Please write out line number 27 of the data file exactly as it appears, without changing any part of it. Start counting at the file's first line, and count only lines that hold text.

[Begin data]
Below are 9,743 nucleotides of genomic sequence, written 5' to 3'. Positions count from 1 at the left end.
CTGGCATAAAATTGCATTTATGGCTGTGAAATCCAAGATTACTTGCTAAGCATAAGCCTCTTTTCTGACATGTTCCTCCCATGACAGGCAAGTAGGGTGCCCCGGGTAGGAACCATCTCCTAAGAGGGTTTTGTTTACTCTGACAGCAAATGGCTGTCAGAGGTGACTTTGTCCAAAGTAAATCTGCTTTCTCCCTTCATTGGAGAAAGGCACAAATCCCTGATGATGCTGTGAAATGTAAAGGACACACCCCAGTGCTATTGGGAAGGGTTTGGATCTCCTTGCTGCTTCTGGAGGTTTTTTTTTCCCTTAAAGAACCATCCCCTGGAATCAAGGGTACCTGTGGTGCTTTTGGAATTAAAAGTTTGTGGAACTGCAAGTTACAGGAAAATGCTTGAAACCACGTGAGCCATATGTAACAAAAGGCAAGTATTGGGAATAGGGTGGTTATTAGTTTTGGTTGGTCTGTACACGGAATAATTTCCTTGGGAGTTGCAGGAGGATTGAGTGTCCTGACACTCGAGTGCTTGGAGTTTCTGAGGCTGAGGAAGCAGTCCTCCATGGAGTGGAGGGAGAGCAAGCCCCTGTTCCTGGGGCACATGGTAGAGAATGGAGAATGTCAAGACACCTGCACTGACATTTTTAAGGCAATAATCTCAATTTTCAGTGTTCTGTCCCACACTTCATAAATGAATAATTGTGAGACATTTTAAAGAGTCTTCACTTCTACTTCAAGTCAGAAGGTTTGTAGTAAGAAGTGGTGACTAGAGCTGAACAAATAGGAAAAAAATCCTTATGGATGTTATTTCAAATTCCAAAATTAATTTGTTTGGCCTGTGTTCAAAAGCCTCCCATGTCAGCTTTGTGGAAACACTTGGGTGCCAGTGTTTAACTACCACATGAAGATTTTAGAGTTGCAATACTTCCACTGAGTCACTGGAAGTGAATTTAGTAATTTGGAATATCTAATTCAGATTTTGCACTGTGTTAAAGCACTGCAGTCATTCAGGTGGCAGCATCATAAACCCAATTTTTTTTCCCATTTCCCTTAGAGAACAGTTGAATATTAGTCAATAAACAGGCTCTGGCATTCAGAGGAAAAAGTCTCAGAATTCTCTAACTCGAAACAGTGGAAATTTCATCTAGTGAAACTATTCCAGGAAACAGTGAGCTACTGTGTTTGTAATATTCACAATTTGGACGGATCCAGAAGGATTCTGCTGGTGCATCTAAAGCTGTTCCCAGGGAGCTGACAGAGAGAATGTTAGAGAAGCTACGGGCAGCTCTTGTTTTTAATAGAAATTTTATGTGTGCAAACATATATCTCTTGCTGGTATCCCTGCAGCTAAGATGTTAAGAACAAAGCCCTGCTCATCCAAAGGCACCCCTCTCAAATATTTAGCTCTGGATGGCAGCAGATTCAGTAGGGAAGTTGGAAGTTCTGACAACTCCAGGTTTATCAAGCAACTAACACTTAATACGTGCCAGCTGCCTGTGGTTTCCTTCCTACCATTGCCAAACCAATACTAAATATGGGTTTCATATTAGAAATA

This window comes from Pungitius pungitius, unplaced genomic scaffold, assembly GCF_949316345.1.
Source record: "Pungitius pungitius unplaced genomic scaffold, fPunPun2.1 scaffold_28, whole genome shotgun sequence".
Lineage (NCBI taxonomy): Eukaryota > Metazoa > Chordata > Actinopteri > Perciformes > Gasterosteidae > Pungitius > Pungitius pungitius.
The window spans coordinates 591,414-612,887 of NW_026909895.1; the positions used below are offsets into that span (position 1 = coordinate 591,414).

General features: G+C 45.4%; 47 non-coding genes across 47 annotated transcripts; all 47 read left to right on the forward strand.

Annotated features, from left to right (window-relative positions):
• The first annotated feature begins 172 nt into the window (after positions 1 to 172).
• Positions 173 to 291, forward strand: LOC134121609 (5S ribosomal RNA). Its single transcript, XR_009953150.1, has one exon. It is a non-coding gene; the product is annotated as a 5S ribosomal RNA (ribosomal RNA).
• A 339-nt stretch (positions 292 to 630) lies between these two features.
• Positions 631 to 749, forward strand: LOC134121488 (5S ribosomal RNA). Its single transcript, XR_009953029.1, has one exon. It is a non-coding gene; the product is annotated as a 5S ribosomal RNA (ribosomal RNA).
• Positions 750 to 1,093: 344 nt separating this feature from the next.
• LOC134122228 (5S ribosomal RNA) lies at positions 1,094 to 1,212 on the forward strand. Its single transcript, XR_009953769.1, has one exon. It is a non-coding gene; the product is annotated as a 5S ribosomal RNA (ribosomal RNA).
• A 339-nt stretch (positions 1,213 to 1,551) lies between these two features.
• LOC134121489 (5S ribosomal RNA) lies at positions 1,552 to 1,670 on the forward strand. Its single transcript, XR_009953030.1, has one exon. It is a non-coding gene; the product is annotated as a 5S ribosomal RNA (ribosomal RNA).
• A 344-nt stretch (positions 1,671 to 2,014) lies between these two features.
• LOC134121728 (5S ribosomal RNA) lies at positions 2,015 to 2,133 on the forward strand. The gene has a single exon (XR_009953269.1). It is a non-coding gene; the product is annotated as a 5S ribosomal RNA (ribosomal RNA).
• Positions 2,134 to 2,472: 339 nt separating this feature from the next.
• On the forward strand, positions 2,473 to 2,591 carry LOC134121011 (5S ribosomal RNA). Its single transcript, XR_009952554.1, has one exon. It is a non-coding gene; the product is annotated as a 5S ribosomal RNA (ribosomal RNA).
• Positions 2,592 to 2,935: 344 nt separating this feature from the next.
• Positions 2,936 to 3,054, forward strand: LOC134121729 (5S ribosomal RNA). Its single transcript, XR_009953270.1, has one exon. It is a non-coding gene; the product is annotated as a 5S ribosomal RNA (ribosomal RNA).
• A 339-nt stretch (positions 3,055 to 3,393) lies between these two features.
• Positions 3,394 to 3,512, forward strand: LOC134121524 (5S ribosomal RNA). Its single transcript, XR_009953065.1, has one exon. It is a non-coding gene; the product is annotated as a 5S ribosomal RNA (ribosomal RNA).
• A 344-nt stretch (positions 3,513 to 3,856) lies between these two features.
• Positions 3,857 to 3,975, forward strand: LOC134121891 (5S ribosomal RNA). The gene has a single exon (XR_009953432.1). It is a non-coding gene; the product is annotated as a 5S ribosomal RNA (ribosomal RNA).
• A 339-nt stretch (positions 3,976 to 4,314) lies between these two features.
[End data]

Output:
• A 339-nt stretch (positions 3,976 to 4,314) lies between these two features.